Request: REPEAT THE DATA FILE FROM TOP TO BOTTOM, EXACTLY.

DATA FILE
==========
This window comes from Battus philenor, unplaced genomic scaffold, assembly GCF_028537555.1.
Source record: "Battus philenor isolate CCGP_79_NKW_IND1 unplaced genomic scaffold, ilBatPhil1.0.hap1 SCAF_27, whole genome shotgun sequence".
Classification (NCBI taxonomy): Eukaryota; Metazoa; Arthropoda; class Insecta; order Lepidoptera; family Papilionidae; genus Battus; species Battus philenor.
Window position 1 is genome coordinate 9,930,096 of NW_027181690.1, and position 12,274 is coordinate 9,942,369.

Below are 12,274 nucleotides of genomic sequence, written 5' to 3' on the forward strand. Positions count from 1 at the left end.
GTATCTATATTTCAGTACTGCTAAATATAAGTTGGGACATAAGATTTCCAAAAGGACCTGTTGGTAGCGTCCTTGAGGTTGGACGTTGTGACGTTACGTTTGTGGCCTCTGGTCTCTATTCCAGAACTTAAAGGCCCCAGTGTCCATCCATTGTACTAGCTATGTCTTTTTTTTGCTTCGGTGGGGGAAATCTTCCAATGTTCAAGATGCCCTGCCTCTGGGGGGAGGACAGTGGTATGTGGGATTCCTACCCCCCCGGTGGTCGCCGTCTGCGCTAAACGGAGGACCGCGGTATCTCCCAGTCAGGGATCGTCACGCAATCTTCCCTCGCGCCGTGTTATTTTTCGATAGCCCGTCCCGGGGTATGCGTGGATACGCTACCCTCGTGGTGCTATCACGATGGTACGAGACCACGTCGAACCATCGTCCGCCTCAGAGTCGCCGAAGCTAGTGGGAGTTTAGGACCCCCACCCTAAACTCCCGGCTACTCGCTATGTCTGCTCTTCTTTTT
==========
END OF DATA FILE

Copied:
This window comes from Battus philenor, unplaced genomic scaffold, assembly GCF_028537555.1.
Source record: "Battus philenor isolate CCGP_79_NKW_IND1 unplaced genomic scaffold, ilBatPhil1.0.hap1 SCAF_27, whole genome shotgun sequence".
Classification (NCBI taxonomy): Eukaryota; Metazoa; Arthropoda; class Insecta; order Lepidoptera; family Papilionidae; genus Battus; species Battus philenor.
Window position 1 is genome coordinate 9,930,096 of NW_027181690.1, and position 12,274 is coordinate 9,942,369.

Below are 12,274 nucleotides of genomic sequence, written 5' to 3' on the forward strand. Positions count from 1 at the left end.
GTATCTATATTTCAGTACTGCTAAATATAAGTTGGGACATAAGATTTCCAAAAGGACCTGTTGGTAGCGTCCTTGAGGTTGGACGTTGTGACGTTACGTTTGTGGCCTCTGGTCTCTATTCCAGAACTTAAAGGCCCCAGTGTCCATCCATTGTACTAGCTATGTCTTTTTTTTGCTTCGGTGGGGGAAATCTTCCAATGTTCAAGATGCCCTGCCTCTGGGGGGAGGACAGTGGTATGTGGGATTCCTACCCCCCCGGTGGTCGCCGTCTGCGCTAAACGGAGGACCGCGGTATCTCCCAGTCAGGGATCGTCACGCAATCTTCCCTCGCGCCGTGTTATTTTTCGATAGCCCGTCCCGGGGTATGCGTGGATACGCTACCCTCGTGGTGCTATCACGATGGTACGAGACCACGTCGAACCATCGTCCGCCTCAGAGTCGCCGAAGCTAGTGGGAGTTTAGGACCCCCACCCTAAACTCCCGGCTACTCGCTATGTCTGCTCTTCTTTTT